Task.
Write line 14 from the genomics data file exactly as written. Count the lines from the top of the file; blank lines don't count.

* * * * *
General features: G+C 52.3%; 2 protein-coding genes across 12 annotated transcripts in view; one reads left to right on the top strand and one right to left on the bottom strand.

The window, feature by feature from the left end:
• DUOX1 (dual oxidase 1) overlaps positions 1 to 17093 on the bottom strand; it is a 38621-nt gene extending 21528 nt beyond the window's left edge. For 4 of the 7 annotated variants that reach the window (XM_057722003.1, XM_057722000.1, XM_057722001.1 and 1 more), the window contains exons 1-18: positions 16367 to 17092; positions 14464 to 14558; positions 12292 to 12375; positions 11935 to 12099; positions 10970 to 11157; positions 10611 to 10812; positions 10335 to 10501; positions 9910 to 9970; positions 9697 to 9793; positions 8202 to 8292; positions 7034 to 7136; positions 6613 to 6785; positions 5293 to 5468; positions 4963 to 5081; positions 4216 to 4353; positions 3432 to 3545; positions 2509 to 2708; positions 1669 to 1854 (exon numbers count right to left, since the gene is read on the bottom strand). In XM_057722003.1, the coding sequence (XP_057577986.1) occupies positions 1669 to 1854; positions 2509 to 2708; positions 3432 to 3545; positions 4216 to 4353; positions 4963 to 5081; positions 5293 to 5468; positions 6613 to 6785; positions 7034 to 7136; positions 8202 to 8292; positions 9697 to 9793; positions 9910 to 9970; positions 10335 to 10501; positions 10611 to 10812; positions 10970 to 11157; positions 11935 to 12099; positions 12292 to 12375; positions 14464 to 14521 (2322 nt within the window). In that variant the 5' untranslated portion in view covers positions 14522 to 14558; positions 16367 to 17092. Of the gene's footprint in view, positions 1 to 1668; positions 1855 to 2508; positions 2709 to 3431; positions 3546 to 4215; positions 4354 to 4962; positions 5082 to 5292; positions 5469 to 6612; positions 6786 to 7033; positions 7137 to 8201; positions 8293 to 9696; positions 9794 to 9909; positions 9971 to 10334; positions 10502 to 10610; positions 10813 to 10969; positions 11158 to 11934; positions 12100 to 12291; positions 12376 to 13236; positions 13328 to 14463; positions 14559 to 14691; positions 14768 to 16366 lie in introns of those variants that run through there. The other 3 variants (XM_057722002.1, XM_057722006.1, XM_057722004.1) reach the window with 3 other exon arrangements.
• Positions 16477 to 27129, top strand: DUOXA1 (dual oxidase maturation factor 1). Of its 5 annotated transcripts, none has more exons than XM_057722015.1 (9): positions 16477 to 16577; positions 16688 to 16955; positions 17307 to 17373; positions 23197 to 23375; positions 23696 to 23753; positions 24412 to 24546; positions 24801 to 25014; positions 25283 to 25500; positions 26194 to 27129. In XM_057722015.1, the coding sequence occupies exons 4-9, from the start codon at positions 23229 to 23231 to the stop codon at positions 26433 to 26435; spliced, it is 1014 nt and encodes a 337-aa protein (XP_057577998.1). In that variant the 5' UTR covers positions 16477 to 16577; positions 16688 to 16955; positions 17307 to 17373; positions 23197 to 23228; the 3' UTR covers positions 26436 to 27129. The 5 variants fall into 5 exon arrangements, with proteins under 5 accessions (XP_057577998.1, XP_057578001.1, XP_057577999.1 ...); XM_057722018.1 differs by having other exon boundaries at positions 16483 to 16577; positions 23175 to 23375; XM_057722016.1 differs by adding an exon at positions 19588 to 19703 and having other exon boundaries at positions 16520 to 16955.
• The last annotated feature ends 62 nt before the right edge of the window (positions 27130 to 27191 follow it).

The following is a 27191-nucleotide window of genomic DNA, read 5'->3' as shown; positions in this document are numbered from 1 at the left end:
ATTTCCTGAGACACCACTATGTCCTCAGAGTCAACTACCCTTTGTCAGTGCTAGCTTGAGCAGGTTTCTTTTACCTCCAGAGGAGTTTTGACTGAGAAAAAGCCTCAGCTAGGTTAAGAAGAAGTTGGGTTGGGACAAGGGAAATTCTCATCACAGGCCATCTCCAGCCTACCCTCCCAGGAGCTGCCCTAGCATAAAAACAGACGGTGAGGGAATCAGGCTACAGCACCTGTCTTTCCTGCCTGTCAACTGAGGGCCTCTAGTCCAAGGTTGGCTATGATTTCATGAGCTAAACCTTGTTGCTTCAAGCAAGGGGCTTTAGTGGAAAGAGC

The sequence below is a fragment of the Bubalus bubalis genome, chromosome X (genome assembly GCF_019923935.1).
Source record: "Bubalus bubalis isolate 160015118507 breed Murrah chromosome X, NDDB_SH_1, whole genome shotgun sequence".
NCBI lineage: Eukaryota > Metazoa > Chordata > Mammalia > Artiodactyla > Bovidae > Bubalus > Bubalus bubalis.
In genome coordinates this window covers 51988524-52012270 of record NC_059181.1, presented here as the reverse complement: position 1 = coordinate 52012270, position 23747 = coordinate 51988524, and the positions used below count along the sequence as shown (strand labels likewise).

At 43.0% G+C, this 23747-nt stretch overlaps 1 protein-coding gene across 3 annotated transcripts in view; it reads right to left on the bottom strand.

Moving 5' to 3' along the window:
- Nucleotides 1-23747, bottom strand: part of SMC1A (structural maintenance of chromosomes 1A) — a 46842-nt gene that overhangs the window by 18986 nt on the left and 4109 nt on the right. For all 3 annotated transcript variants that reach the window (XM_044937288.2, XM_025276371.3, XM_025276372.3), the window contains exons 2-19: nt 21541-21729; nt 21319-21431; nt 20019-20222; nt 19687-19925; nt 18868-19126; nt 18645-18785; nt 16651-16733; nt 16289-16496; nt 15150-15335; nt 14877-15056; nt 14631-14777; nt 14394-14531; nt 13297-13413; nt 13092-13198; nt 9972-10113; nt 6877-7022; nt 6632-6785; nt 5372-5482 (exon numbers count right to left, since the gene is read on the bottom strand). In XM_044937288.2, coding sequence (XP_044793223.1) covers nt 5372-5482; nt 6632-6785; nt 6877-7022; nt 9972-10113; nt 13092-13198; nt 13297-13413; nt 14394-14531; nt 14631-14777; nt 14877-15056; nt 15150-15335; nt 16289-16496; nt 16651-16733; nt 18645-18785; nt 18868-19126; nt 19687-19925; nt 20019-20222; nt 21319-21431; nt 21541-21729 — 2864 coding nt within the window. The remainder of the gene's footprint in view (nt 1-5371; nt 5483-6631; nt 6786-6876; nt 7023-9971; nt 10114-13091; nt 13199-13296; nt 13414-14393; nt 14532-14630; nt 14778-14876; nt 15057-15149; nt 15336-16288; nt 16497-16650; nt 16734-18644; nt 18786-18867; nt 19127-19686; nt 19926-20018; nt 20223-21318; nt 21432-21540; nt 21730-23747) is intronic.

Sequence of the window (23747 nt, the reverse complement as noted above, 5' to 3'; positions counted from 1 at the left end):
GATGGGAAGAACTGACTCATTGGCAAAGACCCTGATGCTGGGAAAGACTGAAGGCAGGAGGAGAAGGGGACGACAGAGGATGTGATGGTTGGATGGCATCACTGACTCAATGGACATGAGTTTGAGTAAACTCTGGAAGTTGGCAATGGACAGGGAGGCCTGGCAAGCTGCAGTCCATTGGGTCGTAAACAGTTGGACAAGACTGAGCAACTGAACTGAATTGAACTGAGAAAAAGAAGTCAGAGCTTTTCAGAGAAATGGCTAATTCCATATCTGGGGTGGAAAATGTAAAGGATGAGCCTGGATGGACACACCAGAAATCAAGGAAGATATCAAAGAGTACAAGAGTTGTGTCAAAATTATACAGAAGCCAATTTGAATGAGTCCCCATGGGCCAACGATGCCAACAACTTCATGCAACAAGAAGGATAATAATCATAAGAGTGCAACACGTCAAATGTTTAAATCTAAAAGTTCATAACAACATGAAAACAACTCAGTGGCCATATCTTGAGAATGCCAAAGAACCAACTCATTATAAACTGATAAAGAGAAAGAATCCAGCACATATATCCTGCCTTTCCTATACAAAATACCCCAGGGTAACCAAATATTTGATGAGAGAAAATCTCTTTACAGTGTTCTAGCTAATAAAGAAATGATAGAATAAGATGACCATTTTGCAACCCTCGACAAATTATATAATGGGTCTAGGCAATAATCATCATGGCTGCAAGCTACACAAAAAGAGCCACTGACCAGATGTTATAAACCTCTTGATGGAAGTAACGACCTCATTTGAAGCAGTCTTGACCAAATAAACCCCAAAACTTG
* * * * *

- Nucleotides 1-23747, bottom strand: part of SMC1A (structural maintenance of chromosomes 1A) — a 46842-nt gene that overhangs the window by 18986 nt on the left and 4109 nt on the right. For all 3 annotated transcript variants that reach the window (XM_044937288.2, XM_025276371.3, XM_025276372.3), the window contains exons 2-19: nt 21541-21729; nt 21319-21431; nt 20019-20222; nt 19687-19925; nt 18868-19126; nt 18645-18785; nt 16651-16733; nt 16289-16496; nt 15150-15335; nt 14877-15056; nt 14631-14777; nt 14394-14531; nt 13297-13413; nt 13092-13198; nt 9972-10113; nt 6877-7022; nt 6632-6785; nt 5372-5482 (exon numbers count right to left, since the gene is read on the bottom strand). In XM_044937288.2, coding sequence (XP_044793223.1) covers nt 5372-5482; nt 6632-6785; nt 6877-7022; nt 9972-10113; nt 13092-13198; nt 13297-13413; nt 14394-14531; nt 14631-14777; nt 14877-15056; nt 15150-15335; nt 16289-16496; nt 16651-16733; nt 18645-18785; nt 18868-19126; nt 19687-19925; nt 20019-20222; nt 21319-21431; nt 21541-21729 — 2864 coding nt within the window. The remainder of the gene's footprint in view (nt 1-5371; nt 5483-6631; nt 6786-6876; nt 7023-9971; nt 10114-13091; nt 13199-13296; nt 13414-14393; nt 14532-14630; nt 14778-14876; nt 15057-15149; nt 15336-16288; nt 16497-16650; nt 16734-18644; nt 18786-18867; nt 19127-19686; nt 19926-20018; nt 20223-21318; nt 21432-21540; nt 21730-23747) is intronic.